In addition, two-thirds majorities of the House and Senate are necessary to place on statewide ballots proposed amendments to the Kansas Constitution. While voters overwhelmingly defeated an anti-abortion constitutional amendment in August, champions of broader restrictions or outright bans on abortion could return to that agenda in the Legislature.

‘Break my leg’

Representative Stephanie Clayton, a Democrat from Overland Park who flipped her party affiliation in 2018, easily prevailed against Republican Nicholas Reddell of Prairie Village.

“I appear to have won my election with 62% of the vote. It would have been cheaper to hire someone to break my legs,” Clayton said.

Wichita Rep. Nick Hoheisel, a Republican with no general election opponent, coasted to a third term in the House. He urged disappointed and celebratory candidates to keep in mind the value of public service.

“Good people won last night and good people lost last night,” Hoheisel said. “Always remain humble and show grace and appreciation. Thank you to those who were willing to put your names on the line. It’s not always fun, but it’s what makes democracy work.”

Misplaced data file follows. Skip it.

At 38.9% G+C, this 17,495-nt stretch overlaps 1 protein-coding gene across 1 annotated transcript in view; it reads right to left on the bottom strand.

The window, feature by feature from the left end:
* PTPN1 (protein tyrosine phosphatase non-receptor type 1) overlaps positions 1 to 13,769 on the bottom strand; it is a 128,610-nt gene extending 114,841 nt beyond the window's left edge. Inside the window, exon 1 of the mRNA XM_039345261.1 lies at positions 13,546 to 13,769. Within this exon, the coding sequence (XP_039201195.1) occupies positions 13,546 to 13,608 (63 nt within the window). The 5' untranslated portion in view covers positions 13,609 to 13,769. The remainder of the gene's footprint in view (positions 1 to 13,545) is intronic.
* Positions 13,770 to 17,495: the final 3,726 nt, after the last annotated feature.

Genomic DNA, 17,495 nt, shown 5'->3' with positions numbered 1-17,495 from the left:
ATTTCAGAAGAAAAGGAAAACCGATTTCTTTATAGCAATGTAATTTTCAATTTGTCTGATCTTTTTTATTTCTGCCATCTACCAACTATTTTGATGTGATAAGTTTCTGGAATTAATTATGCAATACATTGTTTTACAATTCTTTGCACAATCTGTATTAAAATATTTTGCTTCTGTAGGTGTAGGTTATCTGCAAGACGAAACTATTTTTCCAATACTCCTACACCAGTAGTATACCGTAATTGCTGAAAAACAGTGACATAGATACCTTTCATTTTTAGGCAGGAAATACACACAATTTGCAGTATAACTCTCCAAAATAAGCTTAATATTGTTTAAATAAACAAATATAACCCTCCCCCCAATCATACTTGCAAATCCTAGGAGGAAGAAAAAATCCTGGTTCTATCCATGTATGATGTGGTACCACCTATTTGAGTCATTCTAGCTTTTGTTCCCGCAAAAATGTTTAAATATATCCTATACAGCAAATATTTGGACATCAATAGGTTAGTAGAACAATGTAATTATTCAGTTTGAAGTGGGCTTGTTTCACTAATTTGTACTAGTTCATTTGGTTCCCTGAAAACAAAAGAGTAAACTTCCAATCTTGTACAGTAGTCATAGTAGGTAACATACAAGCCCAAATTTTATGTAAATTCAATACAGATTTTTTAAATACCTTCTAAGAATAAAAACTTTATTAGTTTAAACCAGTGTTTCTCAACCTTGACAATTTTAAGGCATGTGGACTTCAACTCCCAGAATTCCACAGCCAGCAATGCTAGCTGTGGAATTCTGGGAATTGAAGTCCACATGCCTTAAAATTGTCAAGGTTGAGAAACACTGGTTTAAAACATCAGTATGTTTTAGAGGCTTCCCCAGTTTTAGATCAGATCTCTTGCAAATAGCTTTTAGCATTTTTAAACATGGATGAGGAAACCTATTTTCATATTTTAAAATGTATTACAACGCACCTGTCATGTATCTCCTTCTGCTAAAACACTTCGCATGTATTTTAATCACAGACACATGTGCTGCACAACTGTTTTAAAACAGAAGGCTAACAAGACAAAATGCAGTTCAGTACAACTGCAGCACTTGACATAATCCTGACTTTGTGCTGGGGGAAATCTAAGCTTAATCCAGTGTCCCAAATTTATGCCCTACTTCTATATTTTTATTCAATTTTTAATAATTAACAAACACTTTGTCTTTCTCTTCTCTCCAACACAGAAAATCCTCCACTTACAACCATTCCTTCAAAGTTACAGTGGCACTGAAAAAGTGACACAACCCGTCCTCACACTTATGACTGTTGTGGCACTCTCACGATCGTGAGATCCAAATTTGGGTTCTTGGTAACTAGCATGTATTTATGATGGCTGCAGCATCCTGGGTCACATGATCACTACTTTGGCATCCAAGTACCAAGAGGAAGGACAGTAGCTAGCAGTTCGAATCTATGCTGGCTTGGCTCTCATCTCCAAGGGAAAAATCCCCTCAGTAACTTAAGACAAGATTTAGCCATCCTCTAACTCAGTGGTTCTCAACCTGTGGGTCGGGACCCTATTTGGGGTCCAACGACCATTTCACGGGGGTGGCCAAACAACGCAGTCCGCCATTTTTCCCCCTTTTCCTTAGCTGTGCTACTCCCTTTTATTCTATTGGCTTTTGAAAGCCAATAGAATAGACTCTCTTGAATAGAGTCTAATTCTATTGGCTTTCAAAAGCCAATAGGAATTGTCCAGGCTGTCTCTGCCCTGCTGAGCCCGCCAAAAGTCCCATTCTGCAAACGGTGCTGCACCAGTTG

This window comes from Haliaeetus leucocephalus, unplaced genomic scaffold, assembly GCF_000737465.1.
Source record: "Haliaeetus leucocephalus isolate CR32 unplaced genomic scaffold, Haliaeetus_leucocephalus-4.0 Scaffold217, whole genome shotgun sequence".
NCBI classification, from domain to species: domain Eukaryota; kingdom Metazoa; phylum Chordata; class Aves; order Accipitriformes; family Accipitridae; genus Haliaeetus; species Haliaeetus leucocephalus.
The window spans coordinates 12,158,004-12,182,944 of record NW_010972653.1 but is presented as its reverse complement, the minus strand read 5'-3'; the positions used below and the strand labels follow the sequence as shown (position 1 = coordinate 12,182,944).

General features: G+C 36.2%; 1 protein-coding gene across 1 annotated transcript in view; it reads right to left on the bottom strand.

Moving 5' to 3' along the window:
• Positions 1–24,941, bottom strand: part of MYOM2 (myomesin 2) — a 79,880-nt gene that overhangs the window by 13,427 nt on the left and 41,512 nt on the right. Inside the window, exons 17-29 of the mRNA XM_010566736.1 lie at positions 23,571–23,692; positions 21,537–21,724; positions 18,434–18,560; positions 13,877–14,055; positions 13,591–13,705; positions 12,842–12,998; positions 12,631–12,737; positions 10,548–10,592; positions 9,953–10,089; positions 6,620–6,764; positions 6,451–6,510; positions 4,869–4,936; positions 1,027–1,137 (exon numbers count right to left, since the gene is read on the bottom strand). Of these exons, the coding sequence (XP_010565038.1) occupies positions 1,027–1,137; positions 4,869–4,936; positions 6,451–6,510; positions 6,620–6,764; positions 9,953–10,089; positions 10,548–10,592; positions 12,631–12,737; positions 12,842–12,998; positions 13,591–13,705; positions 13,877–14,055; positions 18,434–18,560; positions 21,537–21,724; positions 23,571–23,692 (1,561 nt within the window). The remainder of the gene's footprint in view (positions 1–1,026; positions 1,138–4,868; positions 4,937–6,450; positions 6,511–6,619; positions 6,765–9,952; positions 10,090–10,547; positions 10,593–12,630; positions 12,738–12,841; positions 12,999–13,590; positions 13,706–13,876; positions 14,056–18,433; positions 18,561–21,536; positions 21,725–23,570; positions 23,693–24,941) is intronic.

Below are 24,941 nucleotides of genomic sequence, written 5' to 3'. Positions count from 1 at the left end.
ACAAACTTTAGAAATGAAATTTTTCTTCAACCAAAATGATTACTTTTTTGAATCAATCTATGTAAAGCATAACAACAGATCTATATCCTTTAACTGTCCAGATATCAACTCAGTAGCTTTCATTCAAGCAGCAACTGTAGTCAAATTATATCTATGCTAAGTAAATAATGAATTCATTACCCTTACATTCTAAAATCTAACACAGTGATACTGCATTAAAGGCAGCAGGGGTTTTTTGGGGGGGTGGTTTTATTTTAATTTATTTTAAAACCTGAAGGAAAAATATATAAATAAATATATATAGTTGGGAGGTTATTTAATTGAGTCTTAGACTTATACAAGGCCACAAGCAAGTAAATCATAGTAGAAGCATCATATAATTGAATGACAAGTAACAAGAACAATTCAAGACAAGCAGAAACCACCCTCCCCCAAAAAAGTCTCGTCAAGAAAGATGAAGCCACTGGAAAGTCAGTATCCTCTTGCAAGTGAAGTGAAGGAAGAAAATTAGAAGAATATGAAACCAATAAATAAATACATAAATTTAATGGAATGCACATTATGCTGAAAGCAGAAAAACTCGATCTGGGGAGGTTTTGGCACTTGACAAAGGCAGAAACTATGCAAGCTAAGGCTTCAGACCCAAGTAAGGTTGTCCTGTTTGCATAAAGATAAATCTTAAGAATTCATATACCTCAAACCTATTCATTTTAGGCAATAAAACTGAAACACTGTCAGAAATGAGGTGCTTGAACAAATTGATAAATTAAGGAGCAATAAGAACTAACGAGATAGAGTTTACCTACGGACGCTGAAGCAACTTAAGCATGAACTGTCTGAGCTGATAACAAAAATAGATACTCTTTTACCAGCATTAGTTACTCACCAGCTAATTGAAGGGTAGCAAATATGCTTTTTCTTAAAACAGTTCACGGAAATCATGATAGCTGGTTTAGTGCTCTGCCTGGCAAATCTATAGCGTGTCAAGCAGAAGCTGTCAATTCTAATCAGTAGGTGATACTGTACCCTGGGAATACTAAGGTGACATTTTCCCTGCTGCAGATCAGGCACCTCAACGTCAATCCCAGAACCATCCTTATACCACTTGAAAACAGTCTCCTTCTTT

If preliminary returns hold, Rep. Charlotte Esau, a conservative Republican first elected to the House in 2018, would lose her Johnson County seat to Democrat Dennis Miller.

Leaders in at least seven House races, at this stage, held advantages of less than 200 votes. Counting of advance ballots and provisional ballots will take place in the next week or so before certification of official results.

The list of cliffhanger races includes that of Rep. Matt Bingesser, an Olathe Republican appointed this year to complete the unexpired term of GOP Rep. John Toplikar. Bingesser trails Democrat Allison Hougland, who has 2,825 votes to Bingesser’s 2,733.

Rep. Chuck Schmidt, an Olathe Democrat appointed in 2021 following resignation of Democratic Rep. Elizabeth Bishop, was losing to Republican Sandy Pickert. The current vote totals: Pickert, 2,910; Schmidt, 2,717.